It should be emphasized here that sterilization of moon spacecraft has not been totally abandoned. It is only for certain components (especially batteries, some types of transistors and wiring) whose efficiency or reliability is impaired that there has been a relaxation of standards. These are few, so the probability of contaminating the moon, even with the relaxed standards, is low. It is, however, not as low as we would want for Mars. There is a finite, if low, probability that we will get viable organisms onto the Moon. The conditions of dryness, temperature and incident radition, however, make it highly unlikely these organisms will survive and even more unlikely they will spread far from the site of initial impact.

All these facts were considered in reaching the careful decision to relax sterilization requirements for Ranger shots. The fact remains that the major forces leading to the decision were the nonscientific ones (of lost momentum, prestige, and money) concerning the consequences of adhering to more rigorous standards. The scientific consideration was that the decision was unfortunate but acceptable.

When it comes to Mars we cannot count on local conditions destroying contaminants. And any decision to relax absolute rigor in sterilization standards will be scientifically quite unacceptable. It is a matter of scientific morality to sterilize all Mars shots rigorously-or not to fire. In my earlier comments today I intended to emphasize that the powerful nonscientific considerations involved in the Ranger decision be fully recognized now; and that the development of the Mariner programs immediately incorporate all measures necessary to preclude a Ranger-like dilemma arising late in the development. Those measures amount to a large-scale attack on new sterilization procedures including especially a systems analysis of all procedures involved in manufacture and assembly of spacecraft components.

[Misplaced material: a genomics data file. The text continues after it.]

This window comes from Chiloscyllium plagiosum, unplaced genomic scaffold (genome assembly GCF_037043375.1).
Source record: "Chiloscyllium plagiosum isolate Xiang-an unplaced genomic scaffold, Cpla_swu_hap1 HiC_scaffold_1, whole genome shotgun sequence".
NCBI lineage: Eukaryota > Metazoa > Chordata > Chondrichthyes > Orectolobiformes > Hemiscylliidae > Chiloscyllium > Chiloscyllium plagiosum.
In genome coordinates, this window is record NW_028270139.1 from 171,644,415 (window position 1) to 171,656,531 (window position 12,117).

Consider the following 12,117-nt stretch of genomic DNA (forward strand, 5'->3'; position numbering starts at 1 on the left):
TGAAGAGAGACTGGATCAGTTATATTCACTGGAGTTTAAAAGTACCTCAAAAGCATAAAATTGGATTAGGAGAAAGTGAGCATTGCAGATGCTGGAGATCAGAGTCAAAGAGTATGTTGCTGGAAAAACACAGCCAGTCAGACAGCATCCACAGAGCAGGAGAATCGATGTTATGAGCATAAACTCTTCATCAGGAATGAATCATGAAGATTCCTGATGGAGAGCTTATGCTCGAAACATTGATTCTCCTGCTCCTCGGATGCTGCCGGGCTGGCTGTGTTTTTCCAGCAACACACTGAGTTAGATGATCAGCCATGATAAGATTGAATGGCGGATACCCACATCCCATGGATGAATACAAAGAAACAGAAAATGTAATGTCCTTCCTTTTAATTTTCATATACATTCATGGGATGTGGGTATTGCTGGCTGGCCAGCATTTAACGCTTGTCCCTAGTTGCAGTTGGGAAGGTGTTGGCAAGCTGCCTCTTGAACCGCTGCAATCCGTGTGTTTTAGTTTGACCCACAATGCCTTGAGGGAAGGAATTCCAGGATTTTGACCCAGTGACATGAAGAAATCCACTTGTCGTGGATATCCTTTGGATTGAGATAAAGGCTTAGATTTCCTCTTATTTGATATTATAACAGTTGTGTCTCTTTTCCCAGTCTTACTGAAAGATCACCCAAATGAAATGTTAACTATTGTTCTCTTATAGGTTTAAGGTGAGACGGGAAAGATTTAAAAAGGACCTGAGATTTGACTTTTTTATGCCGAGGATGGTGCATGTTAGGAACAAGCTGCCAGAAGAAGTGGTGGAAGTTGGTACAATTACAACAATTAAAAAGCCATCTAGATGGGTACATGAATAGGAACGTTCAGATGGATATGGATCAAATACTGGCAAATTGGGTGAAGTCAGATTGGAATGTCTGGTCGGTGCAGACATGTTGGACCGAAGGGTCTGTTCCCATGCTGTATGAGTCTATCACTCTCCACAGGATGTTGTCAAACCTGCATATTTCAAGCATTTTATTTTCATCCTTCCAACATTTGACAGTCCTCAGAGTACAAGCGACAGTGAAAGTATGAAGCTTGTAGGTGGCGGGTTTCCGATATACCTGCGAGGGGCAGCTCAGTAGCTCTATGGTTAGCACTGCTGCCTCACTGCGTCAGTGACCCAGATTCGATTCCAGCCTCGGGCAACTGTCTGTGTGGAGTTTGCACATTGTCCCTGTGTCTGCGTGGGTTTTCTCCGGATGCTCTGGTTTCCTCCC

I believe that if enough money and effort is invested the problem should be solvable within 18 months.

Senator Smith's last three questions are difficult to answer simply. However, it is a fact that several conversations have occurred between ourselves and the Russians over the sterilization problem. As a matter of fact, conversations are now going on with them at Warsaw where the Committee on Space Research (COSPAR) is meeting. The Russians certainly recognize the problem and are anxious, as we are, to solve it. I believe this to be an area where serious cooperation between ourselves and the Russians is not only essential but politically possible and should be encouraged and nurtured as carefully as possible. It is hoped that at the Warsaw meeting of COSPAR a document will result in which the Committee adopts the same rigorous standards we in the United States hope for.

NASA has adopted the same position as the National Academy on the sterilization problem. But it is fair to say that if a crisis arises late in the development of the Mariner work, I would be surprised if the dominant engineering opinion and authority within NASA were not to argue for renewed relaxation of standards. Engineers are interested in firing shots, less interested in the scientific issues.